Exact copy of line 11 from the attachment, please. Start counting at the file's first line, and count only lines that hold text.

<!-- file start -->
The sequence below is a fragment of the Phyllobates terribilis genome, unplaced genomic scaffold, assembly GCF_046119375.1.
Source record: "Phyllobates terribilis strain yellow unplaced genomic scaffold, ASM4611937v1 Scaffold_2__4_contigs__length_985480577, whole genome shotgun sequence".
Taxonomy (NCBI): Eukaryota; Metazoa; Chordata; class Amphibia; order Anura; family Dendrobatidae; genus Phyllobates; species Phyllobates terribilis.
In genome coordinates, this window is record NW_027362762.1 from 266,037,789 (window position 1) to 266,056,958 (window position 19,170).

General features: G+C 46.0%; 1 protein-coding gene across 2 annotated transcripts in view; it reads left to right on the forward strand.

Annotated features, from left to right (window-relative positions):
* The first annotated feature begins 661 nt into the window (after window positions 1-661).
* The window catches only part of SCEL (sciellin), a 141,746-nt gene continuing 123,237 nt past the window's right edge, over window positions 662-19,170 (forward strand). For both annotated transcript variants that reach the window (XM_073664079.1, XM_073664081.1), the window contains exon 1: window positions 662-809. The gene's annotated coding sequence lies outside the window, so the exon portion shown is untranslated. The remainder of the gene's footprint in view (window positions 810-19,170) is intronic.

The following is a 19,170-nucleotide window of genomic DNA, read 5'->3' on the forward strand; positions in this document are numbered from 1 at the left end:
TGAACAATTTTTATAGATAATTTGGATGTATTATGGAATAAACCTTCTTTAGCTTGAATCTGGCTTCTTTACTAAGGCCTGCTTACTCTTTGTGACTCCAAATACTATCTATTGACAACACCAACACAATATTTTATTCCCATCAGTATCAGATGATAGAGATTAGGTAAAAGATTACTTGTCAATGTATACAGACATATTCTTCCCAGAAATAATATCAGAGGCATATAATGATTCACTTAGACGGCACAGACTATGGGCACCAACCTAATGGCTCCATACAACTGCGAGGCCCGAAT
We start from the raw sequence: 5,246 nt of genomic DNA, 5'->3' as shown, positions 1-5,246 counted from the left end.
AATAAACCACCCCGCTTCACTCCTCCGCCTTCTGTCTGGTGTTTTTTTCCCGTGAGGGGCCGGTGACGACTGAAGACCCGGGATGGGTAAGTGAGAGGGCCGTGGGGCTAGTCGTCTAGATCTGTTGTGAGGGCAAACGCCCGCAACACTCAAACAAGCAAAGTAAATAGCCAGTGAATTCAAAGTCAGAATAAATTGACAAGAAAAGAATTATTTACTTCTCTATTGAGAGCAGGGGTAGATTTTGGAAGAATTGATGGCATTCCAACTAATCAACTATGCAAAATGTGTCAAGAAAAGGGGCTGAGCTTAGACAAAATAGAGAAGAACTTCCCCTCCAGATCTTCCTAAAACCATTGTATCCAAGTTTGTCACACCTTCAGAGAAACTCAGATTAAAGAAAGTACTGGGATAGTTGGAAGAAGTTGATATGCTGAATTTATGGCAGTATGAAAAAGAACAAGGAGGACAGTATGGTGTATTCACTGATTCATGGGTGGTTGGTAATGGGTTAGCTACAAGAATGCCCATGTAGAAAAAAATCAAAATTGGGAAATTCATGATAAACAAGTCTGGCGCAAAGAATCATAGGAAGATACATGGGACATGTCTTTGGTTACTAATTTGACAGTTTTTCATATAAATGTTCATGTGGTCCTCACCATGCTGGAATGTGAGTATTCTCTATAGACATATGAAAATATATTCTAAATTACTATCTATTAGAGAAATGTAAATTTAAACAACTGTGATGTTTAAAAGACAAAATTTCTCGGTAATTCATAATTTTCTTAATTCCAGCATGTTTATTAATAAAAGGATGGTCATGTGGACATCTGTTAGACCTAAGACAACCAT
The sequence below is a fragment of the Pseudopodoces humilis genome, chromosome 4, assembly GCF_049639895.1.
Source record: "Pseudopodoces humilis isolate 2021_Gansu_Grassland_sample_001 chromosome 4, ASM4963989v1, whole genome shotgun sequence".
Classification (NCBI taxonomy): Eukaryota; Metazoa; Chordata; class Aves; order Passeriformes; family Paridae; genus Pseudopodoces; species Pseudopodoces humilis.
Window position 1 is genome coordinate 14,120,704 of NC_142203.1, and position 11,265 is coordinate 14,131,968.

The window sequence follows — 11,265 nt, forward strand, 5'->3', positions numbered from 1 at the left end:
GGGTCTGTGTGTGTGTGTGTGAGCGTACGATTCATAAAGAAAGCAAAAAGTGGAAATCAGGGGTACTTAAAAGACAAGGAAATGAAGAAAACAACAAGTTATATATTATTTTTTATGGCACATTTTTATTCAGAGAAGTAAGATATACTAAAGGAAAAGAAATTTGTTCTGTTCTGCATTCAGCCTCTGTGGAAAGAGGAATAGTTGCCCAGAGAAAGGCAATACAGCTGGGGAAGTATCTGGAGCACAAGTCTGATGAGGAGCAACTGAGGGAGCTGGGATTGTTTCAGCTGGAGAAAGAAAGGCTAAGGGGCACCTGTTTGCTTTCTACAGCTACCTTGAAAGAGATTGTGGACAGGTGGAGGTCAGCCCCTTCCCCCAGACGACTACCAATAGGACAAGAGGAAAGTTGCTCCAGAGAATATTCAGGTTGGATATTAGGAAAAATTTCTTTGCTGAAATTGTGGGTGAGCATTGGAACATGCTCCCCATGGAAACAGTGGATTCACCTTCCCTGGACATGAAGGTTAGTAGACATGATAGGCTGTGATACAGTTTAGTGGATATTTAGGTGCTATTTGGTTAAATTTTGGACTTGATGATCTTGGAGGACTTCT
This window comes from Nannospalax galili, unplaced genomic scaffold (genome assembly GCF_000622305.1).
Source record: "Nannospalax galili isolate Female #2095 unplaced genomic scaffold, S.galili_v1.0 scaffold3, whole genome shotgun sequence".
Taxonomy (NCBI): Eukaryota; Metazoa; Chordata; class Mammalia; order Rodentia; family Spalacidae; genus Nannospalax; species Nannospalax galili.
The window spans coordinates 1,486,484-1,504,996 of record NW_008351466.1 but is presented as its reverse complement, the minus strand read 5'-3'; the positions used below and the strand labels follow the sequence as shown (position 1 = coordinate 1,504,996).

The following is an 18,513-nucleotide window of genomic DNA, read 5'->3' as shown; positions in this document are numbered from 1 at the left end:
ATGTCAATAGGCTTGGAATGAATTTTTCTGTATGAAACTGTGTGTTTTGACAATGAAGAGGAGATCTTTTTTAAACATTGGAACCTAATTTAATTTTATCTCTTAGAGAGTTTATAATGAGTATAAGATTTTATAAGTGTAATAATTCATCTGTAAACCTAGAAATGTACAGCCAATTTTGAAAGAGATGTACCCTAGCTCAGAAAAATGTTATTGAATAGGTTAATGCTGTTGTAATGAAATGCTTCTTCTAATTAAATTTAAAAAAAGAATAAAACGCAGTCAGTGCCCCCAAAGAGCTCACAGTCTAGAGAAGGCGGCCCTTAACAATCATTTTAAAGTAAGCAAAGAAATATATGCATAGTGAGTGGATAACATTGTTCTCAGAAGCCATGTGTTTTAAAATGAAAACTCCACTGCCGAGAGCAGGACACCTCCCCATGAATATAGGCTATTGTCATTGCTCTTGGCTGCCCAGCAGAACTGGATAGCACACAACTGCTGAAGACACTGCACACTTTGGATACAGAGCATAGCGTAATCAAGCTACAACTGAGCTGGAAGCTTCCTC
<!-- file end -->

We start from the raw sequence: 5,246 nt of genomic DNA, 5'->3' as shown, positions 1-5,246 counted from the left end.